Qdoba has been fined $409,000 for child labor violations at the Mexican restaurant chain’s outlets in Massachusetts. (Daily Item)

The Worcester Red Sox are preparing to start selling tickets for games at their new home, which opens in 2021. (MassLive)

Worcester law firm Bowditch and Dewey is sued for $20 million over pension advice. (Telegram & Gazette)

Garages are being repurposed — and reborn — across the country. (Governing)

A land court judge Wednesday ruled against opponents of a Charlton marijuana facility, opining that, in the context of the town’s bylaws, marijuana cultivation is agriculture and the process of extracting its oils is an acceptable ancillary use. (Telegram & Gazette)

HEALTH/HEALTH CARE

What could a merger of Harvard Pilgrim Health Care and Tufts Health Plan mean? (Boston Globe)

ARTS/CULTURE

The trustees of the Jones Library System in Amherst follow the lead of other communities in eliminating late fees. (Daily Hampshire Gazette)

TRANSPORTATION 

Four people are reportedly injured after an MBTA ferry from Hingham to Boston ran aground this morning off Long Island. (Boston Globe) The Patriot Ledger has more on the situation.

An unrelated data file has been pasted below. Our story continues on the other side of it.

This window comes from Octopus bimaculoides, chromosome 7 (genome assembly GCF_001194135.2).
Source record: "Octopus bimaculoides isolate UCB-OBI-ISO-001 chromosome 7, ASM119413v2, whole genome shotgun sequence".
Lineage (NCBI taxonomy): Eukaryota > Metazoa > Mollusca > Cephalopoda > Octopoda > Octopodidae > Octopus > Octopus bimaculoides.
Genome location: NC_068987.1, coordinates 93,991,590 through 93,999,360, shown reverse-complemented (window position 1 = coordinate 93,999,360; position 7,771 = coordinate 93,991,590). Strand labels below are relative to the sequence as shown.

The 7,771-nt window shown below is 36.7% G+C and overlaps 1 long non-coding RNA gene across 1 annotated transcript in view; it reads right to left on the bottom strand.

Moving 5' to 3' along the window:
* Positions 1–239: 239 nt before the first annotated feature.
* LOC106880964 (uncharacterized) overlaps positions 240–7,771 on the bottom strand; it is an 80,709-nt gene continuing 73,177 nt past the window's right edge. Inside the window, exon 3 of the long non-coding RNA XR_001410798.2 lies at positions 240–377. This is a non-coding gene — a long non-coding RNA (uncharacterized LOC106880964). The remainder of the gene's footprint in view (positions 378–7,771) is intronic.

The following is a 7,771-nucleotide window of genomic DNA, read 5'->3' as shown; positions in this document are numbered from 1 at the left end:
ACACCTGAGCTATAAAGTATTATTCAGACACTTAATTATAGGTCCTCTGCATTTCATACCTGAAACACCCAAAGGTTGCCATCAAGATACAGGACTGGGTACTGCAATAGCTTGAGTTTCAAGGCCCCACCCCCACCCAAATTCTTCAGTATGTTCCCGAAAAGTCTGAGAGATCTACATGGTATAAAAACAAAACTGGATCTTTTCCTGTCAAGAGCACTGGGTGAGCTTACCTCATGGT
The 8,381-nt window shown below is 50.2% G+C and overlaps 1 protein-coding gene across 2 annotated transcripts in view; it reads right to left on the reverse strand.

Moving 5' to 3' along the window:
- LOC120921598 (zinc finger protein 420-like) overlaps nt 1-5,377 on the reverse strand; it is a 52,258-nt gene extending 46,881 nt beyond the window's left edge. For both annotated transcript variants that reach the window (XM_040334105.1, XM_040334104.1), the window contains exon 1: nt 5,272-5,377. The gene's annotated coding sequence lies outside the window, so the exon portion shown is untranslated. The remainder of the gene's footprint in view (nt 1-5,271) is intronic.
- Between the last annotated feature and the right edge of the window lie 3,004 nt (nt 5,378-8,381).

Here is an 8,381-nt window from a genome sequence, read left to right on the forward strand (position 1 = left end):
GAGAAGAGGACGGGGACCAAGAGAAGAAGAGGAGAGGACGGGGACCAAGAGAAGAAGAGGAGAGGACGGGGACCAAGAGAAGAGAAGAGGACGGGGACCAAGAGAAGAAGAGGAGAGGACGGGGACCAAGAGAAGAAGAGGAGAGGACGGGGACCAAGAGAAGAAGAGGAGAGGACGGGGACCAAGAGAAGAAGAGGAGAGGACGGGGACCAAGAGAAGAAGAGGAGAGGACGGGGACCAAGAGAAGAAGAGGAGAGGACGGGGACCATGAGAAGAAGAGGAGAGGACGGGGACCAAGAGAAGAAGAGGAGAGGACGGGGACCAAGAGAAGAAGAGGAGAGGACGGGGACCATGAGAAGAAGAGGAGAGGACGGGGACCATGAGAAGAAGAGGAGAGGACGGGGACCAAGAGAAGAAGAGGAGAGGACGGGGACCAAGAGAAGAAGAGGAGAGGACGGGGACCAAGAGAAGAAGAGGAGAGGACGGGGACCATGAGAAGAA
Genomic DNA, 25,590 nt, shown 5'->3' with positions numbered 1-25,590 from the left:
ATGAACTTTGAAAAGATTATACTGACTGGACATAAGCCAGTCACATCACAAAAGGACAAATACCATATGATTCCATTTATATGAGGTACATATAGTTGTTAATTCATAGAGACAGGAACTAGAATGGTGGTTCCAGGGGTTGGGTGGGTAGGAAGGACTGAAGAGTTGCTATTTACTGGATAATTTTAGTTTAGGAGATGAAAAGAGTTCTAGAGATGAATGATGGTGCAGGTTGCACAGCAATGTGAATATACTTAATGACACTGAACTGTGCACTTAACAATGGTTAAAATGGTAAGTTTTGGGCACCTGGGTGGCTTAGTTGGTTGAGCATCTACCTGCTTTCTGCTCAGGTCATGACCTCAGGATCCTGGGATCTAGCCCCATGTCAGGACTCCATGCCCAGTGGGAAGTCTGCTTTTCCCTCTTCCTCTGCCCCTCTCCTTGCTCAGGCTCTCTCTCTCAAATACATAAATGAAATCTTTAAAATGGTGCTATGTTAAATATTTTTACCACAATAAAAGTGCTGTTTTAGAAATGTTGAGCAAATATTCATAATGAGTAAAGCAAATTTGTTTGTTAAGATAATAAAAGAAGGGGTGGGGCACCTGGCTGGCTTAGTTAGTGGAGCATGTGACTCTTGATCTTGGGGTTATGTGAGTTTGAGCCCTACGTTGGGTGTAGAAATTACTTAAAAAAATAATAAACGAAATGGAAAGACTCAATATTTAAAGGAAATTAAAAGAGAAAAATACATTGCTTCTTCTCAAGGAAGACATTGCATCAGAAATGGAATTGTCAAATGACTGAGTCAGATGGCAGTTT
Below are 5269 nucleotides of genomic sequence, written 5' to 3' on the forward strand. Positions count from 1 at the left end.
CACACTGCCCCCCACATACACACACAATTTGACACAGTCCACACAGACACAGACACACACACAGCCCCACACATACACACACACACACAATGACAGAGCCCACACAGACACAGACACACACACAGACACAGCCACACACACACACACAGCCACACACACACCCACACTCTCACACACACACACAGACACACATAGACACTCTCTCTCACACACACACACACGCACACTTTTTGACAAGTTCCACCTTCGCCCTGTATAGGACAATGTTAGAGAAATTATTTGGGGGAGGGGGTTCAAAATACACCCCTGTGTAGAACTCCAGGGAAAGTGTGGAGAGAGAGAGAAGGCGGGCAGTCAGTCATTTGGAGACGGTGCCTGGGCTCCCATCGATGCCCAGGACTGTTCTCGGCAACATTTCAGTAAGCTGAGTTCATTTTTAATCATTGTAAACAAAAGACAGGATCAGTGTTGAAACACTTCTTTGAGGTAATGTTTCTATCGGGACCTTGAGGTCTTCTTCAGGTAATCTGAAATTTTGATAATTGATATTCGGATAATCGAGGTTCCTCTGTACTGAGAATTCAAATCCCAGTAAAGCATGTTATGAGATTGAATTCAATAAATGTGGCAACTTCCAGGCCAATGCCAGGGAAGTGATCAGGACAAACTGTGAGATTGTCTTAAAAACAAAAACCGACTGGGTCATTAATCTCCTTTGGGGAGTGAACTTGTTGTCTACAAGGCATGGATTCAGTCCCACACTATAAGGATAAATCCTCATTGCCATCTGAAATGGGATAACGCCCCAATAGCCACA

Wollaston Station is due to reopen today after nearly 20 months of repair work at the Quincy Red Line station. (Boston Globe)

The Massachusetts Department of Transportation is being urged to keep two commuter rail tracks open on the Worcester Line during the relocation of the Turnpike and reconstruction of the viaduct at Allston Landing, which is scheduled to start in 2023. (MetroWest Daily News)

ENERGY/ENVIRONMENT

Community leaders hope Vineyard Wind will obtain a critical federal permit that is now expected to be delayed through the end of the year. (Cape Cod Times) 

Concerns over how climate change could hurt New Bedford’s scallop industry were aired as Sen. Ed Markey talked Green New Deal on Thursday (Standard-Times) 

CASINOS

Revenue figures from its first full month of operation show the Encore Boston Harbor casino in Everett is cutting into gambling earnings of Rhode Island and Connecticut casinos, while also setting an astounding new standard for table game revenue by drawing considerably more from those higher-stakes games than from slot machines. (CommonWealth)

CRIMINAL JUSTICE/COURTS

A Globe editorial says restoring the pay of suspended Newton District Court Judge Shelley Joseph was the right call by the Supreme Judicial Court in support of the principle of judicial independence.

A captain at a Rhode Island detention center has been placed on leave after he allegedly drove a truck into a crowd of demonstrators, injuring several, who were protesting the facility’s role in holding detainees for the federal Immigration and Customs Enforcement agency. (Boston Globe)

MEDIA

It’s a wrap for Lynchie: Channel 5’s Mike Lynch anchored his last sportscast last night after 37 years at the station, but will remain a WCVB correspondent. (Boston Globe)

Arizona State University is working on a better way to present news corrections online.